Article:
Controversial Sites for Smithsonian’s Two Museums? You Decide

By Judy Scott Feldman, PhD

The Smithsonian announced in October its choice of two sites on the Mall for its new museums, the National Museum of Women’s History and the National Museum of the American Latino.

The Commission of Fine Arts and National Capital Planning Commission criticized both choices, stating that the Mall is “complete” and can’t accommodate any additions. The museums should go elsewhere, off the Mall.

But Smithsonian Secretary Lonnie Bunch defended the decision in The Washington Post stating that locating the museums on the Mall “will signal to all that America understands the power of embracing our shared past, and that confronting our nation’s complicated history will make for a better shared future.”

The National Mall Coalition agrees with Secretary Bunch in principle and supports his choice of sites – perhaps to the surprise of those who have followed our advocacy over the years – for two reasons.

15th St for AIA before and after
15th St for AIA before and after

First, this controversy should spur Congress to finally take the initiative to establish a new comprehensive plan for the Mall to guide future growth of this stage for our democracy, including identifying new sites on the Mall for future museums and memorials. It’s unreasonable and unfair to tell the American public their stories don’t belong on the Mall.

Congress should immediately create a new McMillan-type commission, now 120 years after the 1902 McMillan Plan, to create the long-term, sustainable plan for the Mall in the 21st century, the 3rd Century Mall.

Second, the two sites are proof the Mall is not “complete” in any urban design sense. These plots are in fact awkward and pedestrian-unfriendly parts of the Mall, too long neglected. Walk there and see for yourself.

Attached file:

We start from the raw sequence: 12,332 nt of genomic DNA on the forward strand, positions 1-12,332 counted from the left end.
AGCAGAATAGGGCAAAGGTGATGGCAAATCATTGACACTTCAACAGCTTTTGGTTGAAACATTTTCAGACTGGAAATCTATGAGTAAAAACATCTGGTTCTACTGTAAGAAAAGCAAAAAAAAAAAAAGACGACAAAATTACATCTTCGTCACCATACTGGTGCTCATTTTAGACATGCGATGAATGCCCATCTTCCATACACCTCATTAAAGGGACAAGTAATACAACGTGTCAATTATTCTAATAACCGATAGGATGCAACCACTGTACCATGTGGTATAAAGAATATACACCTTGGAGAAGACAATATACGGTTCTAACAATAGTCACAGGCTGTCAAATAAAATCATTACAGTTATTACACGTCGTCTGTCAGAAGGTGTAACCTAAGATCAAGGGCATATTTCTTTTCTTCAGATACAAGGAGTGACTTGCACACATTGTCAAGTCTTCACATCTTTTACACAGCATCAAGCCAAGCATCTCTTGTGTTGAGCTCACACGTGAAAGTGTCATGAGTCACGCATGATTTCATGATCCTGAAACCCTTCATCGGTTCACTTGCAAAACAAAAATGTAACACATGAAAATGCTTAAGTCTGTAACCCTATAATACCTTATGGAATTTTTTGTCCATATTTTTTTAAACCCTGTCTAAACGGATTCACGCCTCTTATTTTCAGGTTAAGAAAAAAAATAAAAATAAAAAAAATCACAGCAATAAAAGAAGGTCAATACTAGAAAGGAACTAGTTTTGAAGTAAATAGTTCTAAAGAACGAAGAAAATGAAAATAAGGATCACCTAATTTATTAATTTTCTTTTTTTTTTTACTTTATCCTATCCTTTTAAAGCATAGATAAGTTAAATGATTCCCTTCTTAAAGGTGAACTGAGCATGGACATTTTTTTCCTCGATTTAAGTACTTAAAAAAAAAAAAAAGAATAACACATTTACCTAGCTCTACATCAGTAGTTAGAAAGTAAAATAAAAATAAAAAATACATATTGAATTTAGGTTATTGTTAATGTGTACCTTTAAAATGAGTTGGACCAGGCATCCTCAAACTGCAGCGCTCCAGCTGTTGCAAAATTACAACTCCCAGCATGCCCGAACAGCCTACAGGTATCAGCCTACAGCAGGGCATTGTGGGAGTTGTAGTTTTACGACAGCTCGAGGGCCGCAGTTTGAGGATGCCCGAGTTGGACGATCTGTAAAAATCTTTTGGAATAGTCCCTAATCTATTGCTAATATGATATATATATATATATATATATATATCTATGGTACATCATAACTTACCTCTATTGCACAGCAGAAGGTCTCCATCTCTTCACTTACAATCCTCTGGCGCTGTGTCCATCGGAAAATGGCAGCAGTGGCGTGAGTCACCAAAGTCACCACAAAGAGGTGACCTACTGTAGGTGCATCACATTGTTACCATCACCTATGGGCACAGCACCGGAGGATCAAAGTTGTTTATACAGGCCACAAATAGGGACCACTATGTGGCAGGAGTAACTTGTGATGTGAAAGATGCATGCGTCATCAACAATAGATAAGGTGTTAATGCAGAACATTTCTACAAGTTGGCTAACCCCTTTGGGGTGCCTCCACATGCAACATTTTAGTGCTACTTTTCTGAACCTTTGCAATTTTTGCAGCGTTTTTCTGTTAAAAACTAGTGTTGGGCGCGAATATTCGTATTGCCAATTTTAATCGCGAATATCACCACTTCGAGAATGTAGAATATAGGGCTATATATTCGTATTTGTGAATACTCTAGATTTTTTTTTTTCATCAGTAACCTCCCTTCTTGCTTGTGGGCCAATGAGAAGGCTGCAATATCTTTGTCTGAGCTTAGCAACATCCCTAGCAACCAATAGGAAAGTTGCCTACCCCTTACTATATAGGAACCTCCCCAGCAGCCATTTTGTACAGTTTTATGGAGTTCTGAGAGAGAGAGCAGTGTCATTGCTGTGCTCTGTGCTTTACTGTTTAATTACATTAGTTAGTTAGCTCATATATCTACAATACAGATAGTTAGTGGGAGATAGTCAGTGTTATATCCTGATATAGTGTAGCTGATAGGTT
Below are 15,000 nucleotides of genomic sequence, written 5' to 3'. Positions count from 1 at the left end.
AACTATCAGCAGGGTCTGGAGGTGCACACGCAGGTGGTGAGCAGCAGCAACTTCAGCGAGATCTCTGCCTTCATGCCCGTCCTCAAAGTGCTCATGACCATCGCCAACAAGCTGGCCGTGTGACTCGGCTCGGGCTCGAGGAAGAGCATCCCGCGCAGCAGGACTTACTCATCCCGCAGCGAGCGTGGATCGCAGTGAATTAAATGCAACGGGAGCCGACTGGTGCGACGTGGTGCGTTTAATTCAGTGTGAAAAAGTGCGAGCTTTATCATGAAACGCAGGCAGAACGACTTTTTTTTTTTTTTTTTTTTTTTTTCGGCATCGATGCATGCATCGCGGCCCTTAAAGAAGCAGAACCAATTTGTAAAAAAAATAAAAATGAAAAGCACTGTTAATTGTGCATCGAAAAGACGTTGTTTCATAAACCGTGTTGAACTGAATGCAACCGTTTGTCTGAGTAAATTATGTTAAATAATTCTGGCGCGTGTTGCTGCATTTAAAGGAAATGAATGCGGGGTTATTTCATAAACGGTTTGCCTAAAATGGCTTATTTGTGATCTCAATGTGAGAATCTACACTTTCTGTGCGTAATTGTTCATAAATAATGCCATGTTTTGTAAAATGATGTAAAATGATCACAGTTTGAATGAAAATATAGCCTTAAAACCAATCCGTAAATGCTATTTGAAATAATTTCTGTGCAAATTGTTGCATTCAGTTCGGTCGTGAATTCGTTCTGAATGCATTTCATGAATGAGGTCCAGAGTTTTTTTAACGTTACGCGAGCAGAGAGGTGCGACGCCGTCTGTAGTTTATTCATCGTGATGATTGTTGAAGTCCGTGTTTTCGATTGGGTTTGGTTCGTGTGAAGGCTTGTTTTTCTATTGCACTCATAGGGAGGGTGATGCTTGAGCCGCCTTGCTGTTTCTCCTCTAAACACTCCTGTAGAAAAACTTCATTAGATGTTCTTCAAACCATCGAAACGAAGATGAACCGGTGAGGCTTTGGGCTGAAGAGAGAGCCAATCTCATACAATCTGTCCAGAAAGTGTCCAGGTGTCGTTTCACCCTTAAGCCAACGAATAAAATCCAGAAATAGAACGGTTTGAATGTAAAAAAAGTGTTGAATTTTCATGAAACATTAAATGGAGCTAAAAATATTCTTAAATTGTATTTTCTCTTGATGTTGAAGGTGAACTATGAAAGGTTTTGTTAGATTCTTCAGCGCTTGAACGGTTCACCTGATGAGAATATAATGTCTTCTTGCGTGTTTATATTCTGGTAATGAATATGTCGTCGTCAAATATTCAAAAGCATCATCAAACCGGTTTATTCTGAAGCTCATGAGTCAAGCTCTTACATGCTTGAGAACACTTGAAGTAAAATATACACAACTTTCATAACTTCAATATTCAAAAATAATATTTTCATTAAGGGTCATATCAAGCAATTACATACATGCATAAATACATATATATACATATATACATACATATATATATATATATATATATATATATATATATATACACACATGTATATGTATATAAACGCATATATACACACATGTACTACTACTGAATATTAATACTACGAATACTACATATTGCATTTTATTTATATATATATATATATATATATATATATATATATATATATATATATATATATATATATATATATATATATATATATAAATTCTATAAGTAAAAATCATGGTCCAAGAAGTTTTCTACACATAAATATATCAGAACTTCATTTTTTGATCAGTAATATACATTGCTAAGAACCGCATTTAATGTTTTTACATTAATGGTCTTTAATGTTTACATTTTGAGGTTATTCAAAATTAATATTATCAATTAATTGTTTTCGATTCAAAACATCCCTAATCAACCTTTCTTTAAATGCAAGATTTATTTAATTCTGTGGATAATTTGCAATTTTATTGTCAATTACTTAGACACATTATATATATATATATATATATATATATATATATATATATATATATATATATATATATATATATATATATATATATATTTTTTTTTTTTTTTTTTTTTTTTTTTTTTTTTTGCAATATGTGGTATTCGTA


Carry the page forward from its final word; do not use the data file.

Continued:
The South Monument site, on the Independence Avenue side of the Mall opposite the National Museum of African American History and Culture, was intended in the historic 1902 McMillan Plan to include a structure of some kind. But the curve of 15th Street – remnant of the 19th century Mall – was never straightened as planned. Straightening 15th Street now could improve not only the museum plot but also this entire section of Mall to the African-American Museum.

The Tidal Basin site, intended in the 1902 plan to be a wide-open public space, the “Washington Commons,” instead was given over in the 20th century to crisscrossing roads and heavy vehicular traffic. Try walking from the Washington Monument to the Tidal Basin – while dodging cars and buses – and maybe you’ll agree it could be improved. Coalition architect and vice-chair Arthur Cotton Moore, sadly who died recently, proposed how realigning the roads and constructing a pedestrian bridge to the site from the Washington Monument would create a safe and welcoming site for not only one but two museums.

When Congress declared the Mall a “completed work of civic art” in 2003 their intention was to prevent overbuilding of new monuments and museums. It was not a design judgment. In fact, the Mall we know today is an ever-evolving expression of America’s history and culture, and parts of the Mall design – including the two museum sites – deserve to be recognized as potential meaningful chapters in that American story.

• Judy Scott Feldman, PhD, is chair of the National Mall Coalition


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